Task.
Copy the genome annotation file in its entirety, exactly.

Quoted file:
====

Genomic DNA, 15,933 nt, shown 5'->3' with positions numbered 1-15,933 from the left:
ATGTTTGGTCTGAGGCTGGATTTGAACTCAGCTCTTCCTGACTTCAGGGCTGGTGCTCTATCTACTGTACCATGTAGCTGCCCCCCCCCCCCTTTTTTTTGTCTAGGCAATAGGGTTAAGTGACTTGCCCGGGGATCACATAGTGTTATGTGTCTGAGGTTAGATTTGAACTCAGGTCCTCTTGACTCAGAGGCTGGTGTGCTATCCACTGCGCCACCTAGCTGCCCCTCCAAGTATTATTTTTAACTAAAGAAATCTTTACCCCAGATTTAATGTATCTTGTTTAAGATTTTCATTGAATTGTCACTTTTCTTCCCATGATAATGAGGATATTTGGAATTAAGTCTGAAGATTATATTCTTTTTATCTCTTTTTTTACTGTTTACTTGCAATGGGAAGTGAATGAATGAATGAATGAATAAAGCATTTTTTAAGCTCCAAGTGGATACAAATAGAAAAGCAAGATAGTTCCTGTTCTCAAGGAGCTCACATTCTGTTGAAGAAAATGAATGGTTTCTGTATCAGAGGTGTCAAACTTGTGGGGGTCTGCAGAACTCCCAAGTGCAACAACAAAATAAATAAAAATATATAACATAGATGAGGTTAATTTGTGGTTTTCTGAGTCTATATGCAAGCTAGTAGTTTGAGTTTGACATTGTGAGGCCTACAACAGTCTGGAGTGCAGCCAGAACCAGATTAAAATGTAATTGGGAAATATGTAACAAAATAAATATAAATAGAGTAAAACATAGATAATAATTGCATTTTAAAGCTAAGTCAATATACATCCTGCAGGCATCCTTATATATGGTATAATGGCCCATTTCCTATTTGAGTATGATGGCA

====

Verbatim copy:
Genomic DNA, 15,933 nt, shown 5'->3' with positions numbered 1-15,933 from the left:
ATGTTTGGTCTGAGGCTGGATTTGAACTCAGCTCTTCCTGACTTCAGGGCTGGTGCTCTATCTACTGTACCATGTAGCTGCCCCCCCCCCCCTTTTTTTTGTCTAGGCAATAGGGTTAAGTGACTTGCCCGGGGATCACATAGTGTTATGTGTCTGAGGTTAGATTTGAACTCAGGTCCTCTTGACTCAGAGGCTGGTGTGCTATCCACTGCGCCACCTAGCTGCCCCTCCAAGTATTATTTTTAACTAAAGAAATCTTTACCCCAGATTTAATGTATCTTGTTTAAGATTTTCATTGAATTGTCACTTTTCTTCCCATGATAATGAGGATATTTGGAATTAAGTCTGAAGATTATATTCTTTTTATCTCTTTTTTTACTGTTTACTTGCAATGGGAAGTGAATGAATGAATGAATGAATAAAGCATTTTTTAAGCTCCAAGTGGATACAAATAGAAAAGCAAGATAGTTCCTGTTCTCAAGGAGCTCACATTCTGTTGAAGAAAATGAATGGTTTCTGTATCAGAGGTGTCAAACTTGTGGGGGTCTGCAGAACTCCCAAGTGCAACAACAAAATAAATAAAAATATATAACATAGATGAGGTTAATTTGTGGTTTTCTGAGTCTATATGCAAGCTAGTAGTTTGAGTTTGACATTGTGAGGCCTACAACAGTCTGGAGTGCAGCCAGAACCAGATTAAAATGTAATTGGGAAATATGTAACAAAATAAATATAAATAGAGTAAAACATAGATAATAATTGCATTTTAAAGCTAAGTCAATATACATCCTGCAGGCATCCTTATATATGGTATAATGGCCCATTTCCTATTTGAGTATGATGGCA